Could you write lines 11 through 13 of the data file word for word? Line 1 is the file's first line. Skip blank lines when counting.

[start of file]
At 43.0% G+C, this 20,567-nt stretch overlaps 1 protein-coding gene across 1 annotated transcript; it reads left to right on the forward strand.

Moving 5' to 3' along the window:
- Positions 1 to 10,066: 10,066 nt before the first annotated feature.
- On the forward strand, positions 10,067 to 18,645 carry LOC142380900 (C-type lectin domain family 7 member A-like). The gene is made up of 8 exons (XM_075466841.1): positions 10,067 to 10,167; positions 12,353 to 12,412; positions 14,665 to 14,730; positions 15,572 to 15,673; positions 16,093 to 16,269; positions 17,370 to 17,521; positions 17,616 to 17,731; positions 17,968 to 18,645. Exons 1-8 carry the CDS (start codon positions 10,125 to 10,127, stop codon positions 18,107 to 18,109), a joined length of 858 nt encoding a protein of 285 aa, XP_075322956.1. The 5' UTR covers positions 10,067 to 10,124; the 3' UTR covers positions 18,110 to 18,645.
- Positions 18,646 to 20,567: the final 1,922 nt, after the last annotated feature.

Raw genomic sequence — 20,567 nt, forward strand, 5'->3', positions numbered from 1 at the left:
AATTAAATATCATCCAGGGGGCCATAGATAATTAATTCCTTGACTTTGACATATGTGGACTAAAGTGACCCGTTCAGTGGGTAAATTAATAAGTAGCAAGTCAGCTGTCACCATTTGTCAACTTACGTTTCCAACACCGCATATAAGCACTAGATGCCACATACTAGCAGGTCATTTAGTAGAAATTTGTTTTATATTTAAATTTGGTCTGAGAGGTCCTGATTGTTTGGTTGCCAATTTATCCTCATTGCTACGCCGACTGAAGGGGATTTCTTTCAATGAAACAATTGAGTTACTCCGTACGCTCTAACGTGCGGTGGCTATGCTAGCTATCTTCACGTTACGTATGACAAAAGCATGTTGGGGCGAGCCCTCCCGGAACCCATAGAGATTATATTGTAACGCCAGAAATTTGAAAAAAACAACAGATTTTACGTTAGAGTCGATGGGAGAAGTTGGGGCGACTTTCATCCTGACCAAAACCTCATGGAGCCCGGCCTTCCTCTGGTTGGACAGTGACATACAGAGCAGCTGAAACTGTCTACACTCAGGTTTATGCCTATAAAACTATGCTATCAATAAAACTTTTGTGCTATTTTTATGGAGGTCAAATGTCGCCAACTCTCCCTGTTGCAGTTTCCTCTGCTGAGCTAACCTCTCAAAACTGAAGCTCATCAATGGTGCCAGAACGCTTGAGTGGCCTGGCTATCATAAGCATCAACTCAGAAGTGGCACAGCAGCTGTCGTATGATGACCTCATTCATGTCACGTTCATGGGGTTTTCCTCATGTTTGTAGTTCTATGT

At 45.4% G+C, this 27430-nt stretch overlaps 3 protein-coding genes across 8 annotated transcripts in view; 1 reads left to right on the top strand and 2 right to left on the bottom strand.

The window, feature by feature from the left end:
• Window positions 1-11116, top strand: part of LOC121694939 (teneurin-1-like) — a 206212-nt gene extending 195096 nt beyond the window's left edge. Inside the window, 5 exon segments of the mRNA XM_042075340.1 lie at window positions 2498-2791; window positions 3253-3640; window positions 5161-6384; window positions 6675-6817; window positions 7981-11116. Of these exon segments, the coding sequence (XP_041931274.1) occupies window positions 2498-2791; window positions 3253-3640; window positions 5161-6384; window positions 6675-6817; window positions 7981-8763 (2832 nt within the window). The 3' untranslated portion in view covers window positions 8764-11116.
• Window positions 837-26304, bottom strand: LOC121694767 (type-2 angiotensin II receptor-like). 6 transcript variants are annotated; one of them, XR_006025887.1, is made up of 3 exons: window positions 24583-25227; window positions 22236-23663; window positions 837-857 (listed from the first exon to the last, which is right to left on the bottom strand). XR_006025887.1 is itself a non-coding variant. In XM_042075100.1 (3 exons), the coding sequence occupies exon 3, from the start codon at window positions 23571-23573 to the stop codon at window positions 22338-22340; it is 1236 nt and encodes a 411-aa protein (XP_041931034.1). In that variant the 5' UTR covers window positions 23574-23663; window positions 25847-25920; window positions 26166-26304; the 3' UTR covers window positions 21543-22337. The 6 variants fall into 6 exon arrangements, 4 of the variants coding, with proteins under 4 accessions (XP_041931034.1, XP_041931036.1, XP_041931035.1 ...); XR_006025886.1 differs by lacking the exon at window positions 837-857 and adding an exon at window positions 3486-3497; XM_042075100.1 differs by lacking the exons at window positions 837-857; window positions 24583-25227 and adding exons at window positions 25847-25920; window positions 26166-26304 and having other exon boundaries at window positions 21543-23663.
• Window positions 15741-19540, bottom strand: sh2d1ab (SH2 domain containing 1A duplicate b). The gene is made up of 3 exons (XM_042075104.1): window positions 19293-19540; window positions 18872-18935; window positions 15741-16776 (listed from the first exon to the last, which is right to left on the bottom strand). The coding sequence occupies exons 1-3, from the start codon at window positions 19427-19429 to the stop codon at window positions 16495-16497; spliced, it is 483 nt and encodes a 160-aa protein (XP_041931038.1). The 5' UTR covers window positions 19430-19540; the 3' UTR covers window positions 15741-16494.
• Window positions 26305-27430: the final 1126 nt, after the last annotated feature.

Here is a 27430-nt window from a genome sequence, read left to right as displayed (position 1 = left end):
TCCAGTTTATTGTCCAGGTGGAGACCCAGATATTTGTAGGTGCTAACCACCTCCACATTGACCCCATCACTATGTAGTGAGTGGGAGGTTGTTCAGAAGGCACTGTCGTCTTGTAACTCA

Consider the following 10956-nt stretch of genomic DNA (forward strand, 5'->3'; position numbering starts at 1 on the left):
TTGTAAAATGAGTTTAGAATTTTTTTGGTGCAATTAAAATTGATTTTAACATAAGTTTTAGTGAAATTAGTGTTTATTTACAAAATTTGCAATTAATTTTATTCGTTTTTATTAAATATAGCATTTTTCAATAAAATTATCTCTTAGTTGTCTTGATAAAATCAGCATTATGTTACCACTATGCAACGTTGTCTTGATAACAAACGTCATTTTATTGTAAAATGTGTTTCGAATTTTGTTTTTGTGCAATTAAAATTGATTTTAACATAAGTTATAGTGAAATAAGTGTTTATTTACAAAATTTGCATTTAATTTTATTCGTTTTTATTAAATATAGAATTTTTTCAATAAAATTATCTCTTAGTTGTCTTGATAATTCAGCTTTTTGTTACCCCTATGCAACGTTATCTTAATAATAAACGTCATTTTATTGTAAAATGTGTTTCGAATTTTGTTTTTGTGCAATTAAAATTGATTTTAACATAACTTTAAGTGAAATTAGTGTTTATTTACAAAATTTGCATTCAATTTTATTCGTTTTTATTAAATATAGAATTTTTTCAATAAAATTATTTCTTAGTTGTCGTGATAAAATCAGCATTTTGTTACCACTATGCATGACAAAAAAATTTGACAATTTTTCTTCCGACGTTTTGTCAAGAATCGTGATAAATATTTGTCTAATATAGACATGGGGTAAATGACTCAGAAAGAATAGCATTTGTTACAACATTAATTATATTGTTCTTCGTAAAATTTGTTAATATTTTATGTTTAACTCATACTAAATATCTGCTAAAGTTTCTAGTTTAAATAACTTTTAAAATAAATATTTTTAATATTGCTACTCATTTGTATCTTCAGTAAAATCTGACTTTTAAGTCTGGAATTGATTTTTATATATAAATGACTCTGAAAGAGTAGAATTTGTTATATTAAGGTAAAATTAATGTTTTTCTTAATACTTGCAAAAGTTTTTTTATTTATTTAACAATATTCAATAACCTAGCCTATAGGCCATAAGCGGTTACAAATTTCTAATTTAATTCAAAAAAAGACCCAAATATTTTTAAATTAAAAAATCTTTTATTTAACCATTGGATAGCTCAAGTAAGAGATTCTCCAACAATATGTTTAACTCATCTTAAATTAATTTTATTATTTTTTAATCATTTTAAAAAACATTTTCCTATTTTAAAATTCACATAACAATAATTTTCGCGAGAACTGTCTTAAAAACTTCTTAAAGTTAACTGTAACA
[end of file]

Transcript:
• Window positions 837-26304, bottom strand: LOC121694767 (type-2 angiotensin II receptor-like). 6 transcript variants are annotated; one of them, XR_006025887.1, is made up of 3 exons: window positions 24583-25227; window positions 22236-23663; window positions 837-857 (listed from the first exon to the last, which is right to left on the bottom strand). XR_006025887.1 is itself a non-coding variant. In XM_042075100.1 (3 exons), the coding sequence occupies exon 3, from the start codon at window positions 23571-23573 to the stop codon at window positions 22338-22340; it is 1236 nt and encodes a 411-aa protein (XP_041931034.1). In that variant the 5' UTR covers window positions 23574-23663; window positions 25847-25920; window positions 26166-26304; the 3' UTR covers window positions 21543-22337. The 6 variants fall into 6 exon arrangements, 4 of the variants coding, with proteins under 4 accessions (XP_041931034.1, XP_041931036.1, XP_041931035.1 ...); XR_006025886.1 differs by lacking the exon at window positions 837-857 and adding an exon at window positions 3486-3497; XM_042075100.1 differs by lacking the exons at window positions 837-857; window positions 24583-25227 and adding exons at window positions 25847-25920; window positions 26166-26304 and having other exon boundaries at window positions 21543-23663.
• Window positions 15741-19540, bottom strand: sh2d1ab (SH2 domain containing 1A duplicate b). The gene is made up of 3 exons (XM_042075104.1): window positions 19293-19540; window positions 18872-18935; window positions 15741-16776 (listed from the first exon to the last, which is right to left on the bottom strand). The coding sequence occupies exons 1-3, from the start codon at window positions 19427-19429 to the stop codon at window positions 16495-16497; spliced, it is 483 nt and encodes a 160-aa protein (XP_041931038.1). The 5' UTR covers window positions 19430-19540; the 3' UTR covers window positions 15741-16494.
• Window positions 26305-27430: the final 1126 nt, after the last annotated feature.